Read to self
Foundations Lessons:
Teach the following focus lessons during the launch of Read to Self.

Three Ways to Read a Book
Choose a Successful Spot
I PICK a Good-Fit Book

Launch: Use 10 steps to Independence to launch Read to Self
Reading street and writing projects can be used as the content for work on writing. The strategies taught for work on writing can be used with the content from the curriculum and projects.

Reading street and writing projects can be used as the content for work on writing.
The strategies taught for work on writing can be used with the content from the curriculum and projects.

Foundation lesson: Teach these lessons before launching work on
Underline words you don’t know how to spell and move on.
Set up a notebook
Intergrade grammar and PBLs.

Work on Writing

How to Choose a Book
This is the first Daily 5
that needs to be introduced.

When to Introduce Choice
When stamina increases to the number of of minutes below then it is time to introduce choice.
Intermediate Students: 12-14 minutes of stamina
Primary Students: 10-12 minutes of stamina
Kindergarten Students: 7-8 minutes of stamina
"We have taught them to be independent; what are we really giving up?"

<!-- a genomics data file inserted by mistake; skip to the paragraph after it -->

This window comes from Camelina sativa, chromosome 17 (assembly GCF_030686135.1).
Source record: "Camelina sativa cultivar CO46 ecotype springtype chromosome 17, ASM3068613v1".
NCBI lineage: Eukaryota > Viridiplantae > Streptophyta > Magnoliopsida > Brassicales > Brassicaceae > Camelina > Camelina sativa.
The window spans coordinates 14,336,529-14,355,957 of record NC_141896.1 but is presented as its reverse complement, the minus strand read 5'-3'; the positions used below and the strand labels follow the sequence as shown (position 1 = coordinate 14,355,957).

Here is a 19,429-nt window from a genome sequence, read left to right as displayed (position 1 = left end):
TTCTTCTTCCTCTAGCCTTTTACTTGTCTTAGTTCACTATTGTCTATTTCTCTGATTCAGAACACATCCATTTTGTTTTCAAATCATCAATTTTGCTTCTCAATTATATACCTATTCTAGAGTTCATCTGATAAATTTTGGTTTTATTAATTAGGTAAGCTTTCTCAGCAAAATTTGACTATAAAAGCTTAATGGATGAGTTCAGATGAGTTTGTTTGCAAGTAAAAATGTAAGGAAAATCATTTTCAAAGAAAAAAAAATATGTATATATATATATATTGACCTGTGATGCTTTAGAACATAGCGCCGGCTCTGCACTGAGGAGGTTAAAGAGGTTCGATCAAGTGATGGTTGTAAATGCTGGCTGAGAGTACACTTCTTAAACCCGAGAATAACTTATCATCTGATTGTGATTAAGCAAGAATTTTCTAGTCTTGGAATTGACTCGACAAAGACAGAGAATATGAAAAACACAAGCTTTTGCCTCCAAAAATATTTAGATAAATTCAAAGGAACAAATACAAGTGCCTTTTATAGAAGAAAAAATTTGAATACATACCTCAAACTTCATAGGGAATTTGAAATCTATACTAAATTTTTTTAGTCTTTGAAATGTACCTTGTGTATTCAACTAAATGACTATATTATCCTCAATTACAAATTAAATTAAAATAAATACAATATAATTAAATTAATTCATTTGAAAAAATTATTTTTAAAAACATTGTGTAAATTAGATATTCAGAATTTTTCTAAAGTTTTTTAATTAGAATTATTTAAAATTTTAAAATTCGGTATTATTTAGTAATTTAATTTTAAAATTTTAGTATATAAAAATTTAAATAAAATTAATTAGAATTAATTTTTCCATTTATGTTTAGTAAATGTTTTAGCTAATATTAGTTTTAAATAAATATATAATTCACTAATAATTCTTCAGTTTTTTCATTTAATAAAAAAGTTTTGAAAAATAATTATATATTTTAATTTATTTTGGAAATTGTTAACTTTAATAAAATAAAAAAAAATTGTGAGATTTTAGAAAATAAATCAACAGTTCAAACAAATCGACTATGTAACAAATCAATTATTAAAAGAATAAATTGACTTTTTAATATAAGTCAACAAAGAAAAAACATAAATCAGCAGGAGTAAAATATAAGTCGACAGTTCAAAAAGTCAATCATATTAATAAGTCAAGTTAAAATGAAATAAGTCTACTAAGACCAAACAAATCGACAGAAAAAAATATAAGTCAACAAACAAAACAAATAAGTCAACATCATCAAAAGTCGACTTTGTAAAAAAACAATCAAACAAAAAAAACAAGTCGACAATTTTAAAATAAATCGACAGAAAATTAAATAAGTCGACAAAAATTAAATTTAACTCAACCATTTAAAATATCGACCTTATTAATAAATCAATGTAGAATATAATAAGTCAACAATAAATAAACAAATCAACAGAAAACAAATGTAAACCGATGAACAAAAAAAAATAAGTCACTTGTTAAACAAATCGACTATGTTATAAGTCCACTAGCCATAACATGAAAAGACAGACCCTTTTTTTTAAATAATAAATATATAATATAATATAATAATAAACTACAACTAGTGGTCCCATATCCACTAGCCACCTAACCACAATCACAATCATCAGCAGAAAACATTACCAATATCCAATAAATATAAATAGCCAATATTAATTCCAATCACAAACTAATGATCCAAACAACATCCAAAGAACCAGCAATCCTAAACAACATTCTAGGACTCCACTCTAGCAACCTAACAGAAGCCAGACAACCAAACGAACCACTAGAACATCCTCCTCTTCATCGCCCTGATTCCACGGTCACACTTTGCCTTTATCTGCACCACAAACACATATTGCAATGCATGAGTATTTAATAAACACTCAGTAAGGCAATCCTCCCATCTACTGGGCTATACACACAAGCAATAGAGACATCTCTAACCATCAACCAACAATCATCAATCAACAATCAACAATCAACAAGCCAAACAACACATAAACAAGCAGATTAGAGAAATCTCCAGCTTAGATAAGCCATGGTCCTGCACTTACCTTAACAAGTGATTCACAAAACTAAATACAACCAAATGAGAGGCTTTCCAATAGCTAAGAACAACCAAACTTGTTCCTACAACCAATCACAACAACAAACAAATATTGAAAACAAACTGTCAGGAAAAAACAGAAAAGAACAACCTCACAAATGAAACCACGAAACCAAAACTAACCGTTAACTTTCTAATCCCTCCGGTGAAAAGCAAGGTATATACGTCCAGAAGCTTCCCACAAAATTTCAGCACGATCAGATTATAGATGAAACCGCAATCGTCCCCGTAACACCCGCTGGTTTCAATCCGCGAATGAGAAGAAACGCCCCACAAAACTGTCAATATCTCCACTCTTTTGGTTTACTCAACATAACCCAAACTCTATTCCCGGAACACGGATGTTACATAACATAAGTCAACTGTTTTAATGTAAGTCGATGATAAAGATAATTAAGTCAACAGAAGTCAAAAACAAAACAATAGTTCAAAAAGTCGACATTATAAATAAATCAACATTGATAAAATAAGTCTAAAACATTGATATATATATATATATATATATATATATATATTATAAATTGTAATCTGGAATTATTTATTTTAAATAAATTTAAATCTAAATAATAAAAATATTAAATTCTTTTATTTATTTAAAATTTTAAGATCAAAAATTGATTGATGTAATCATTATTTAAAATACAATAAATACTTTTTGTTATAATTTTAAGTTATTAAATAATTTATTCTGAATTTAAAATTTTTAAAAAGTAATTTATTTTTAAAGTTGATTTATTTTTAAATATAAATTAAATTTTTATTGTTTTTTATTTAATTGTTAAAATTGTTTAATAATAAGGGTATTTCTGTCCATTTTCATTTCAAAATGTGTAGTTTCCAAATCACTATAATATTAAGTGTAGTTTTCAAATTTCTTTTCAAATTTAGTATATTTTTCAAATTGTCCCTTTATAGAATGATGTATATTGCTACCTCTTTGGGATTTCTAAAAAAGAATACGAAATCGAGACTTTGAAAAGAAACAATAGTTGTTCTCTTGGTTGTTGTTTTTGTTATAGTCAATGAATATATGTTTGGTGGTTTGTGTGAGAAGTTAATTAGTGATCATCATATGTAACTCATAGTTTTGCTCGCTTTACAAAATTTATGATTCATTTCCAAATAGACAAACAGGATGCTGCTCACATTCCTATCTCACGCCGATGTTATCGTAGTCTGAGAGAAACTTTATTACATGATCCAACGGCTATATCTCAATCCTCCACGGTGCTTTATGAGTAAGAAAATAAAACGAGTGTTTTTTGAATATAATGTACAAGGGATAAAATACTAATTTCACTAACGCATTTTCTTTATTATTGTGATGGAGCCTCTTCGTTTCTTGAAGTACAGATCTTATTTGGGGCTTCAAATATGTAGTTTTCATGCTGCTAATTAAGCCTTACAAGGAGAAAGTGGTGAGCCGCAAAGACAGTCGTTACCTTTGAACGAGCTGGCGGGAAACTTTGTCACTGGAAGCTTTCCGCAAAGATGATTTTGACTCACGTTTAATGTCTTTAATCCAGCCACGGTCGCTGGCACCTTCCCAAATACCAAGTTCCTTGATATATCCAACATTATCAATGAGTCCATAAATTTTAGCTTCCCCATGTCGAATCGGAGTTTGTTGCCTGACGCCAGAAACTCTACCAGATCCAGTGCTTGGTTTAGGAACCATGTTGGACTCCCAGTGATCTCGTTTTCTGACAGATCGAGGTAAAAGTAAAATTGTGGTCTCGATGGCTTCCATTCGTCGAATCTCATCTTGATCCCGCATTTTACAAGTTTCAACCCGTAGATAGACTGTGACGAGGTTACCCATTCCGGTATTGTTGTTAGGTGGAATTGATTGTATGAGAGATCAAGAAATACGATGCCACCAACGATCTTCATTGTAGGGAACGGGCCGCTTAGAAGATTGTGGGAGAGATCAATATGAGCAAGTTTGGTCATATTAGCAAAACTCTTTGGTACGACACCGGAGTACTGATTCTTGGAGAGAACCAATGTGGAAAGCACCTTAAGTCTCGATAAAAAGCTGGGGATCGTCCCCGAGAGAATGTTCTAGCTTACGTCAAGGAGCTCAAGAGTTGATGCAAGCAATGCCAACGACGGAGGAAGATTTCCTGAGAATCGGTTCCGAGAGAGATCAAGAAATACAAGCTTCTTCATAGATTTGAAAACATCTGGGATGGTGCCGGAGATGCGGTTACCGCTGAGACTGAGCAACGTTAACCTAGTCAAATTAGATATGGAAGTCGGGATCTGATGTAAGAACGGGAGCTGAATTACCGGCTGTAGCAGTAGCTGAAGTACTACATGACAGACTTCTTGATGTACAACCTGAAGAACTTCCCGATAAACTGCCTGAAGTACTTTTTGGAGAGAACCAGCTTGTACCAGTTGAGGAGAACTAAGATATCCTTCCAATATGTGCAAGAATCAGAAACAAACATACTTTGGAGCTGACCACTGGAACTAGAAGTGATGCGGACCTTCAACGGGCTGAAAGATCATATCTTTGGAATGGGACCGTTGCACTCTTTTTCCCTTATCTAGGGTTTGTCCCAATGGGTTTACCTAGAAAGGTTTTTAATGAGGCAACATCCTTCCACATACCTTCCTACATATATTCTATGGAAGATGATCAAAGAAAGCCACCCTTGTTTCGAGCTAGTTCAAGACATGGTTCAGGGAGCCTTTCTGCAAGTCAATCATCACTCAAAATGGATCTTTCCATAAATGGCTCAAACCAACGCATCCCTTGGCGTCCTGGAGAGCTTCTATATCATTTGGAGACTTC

(Boushey & Moser, 2014, p110)
Daily 5 Check In
Once independence and stamina have been established, the purpose of check-in shifts from having students reflect on their behaviors to answering the question 'What are we ding today?'
"When students verbalize their choices, there is a sense of increased accountability" (Boushey & Moser, 2014, p. 113)
"Before calling name for student choices tell students who the teachers are going to work with in small groups or individually. This eliminates the frustration and disappointment of making choices and being called away from it"
(Boushey & Moser, 2014, p. 113)
The key to the success of Read to someone is ensuring students have internalized the series of foundation lesson that provide them with the skills they need
to listen carefully to their peers, offer assistance, and share materials fairly.
By Gail Boushey and Joan Moser
*Change from the previous book: we used to do word work for a whole round but now we should only do it for about 10 minutes. After the 10 minutes have students clean up and quietly move to work on writing or read to self.
Barometer Children
The children who dictate the "weather" in the classroom.
Barometer students will be the first students to run out of stamina.
Levels of support for barometer children
Level 1 Reflection

Level 2 Extra Support

Level 3 In-Class Modification